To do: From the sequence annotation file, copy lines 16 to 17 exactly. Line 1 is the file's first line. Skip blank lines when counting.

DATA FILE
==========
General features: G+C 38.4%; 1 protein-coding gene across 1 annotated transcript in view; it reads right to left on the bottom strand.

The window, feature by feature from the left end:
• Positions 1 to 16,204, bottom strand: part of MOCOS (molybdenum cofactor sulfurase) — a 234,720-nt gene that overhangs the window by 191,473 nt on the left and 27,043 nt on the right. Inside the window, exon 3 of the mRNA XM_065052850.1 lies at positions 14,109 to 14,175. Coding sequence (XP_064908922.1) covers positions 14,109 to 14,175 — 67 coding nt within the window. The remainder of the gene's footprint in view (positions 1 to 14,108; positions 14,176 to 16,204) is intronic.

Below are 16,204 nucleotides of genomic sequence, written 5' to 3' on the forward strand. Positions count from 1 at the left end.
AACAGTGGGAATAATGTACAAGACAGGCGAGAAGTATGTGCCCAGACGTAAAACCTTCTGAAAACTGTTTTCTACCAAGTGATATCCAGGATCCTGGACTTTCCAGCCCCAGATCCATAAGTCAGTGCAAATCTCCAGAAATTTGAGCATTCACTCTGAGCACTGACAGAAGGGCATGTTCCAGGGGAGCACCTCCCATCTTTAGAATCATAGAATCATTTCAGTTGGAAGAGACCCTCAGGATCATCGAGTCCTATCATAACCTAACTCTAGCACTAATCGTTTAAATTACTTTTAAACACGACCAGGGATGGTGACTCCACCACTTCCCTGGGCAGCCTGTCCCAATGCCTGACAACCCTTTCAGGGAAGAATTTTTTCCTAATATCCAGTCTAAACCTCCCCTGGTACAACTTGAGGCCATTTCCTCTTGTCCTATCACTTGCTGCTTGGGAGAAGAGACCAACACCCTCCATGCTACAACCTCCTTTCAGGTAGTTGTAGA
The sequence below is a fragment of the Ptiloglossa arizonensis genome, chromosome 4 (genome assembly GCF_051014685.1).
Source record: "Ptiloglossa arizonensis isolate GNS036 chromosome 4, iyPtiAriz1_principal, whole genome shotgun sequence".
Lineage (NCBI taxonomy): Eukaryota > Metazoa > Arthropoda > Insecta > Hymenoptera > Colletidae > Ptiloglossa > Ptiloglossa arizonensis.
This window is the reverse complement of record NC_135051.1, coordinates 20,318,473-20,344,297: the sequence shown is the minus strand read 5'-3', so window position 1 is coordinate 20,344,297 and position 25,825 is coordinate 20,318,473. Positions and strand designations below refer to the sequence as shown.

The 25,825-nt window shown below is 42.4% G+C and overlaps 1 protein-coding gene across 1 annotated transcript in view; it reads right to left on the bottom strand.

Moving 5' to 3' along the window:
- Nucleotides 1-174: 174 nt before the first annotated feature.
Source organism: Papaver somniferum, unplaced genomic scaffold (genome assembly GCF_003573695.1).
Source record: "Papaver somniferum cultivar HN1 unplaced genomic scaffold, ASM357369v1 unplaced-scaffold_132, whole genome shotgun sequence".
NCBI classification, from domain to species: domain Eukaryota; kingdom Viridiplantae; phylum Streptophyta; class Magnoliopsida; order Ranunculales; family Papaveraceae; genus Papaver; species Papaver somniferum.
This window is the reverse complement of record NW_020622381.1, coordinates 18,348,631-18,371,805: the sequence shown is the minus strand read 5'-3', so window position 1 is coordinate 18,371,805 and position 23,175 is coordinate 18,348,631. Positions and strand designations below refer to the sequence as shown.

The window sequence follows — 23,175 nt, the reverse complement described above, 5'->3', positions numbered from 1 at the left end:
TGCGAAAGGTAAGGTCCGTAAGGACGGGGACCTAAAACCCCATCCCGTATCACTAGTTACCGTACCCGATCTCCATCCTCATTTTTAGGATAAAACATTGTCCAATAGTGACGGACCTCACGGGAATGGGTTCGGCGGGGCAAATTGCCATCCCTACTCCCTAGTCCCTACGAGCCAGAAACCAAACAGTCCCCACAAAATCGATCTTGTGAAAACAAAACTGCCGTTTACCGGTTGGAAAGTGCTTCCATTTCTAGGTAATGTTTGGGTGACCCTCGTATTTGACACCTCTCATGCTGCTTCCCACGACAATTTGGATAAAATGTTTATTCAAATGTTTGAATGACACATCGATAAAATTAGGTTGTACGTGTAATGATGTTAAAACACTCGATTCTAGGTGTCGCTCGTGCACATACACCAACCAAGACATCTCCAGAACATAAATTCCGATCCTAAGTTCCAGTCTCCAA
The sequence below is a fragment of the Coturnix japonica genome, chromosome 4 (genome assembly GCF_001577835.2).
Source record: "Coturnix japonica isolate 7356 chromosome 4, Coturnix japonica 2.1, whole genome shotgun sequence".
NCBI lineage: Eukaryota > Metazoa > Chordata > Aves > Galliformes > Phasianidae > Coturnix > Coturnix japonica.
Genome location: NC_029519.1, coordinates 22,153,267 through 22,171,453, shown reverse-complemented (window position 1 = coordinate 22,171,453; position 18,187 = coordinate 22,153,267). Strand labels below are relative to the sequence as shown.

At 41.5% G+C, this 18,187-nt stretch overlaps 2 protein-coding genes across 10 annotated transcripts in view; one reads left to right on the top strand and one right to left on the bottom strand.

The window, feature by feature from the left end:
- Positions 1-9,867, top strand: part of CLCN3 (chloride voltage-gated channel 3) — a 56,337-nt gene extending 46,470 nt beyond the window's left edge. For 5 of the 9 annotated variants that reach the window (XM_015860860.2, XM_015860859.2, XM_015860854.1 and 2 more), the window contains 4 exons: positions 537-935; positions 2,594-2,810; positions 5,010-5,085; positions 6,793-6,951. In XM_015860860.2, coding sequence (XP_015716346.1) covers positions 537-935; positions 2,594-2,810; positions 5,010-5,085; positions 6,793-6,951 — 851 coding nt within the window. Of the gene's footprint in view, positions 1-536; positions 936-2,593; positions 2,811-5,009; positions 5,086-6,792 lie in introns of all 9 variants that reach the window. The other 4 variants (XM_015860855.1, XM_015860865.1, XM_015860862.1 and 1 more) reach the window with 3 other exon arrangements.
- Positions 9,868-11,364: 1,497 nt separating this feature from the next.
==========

This window is the reverse complement of record NW_020622381.1, coordinates 18,348,631-18,371,805: the sequence shown is the minus strand read 5'-3', so window position 1 is coordinate 18,371,805 and position 23,175 is coordinate 18,348,631. Positions and strand designations below refer to the sequence as shown.

The window sequence follows — 23,175 nt, the reverse complement described above, 5'->3', positions numbered from 1 at the left end: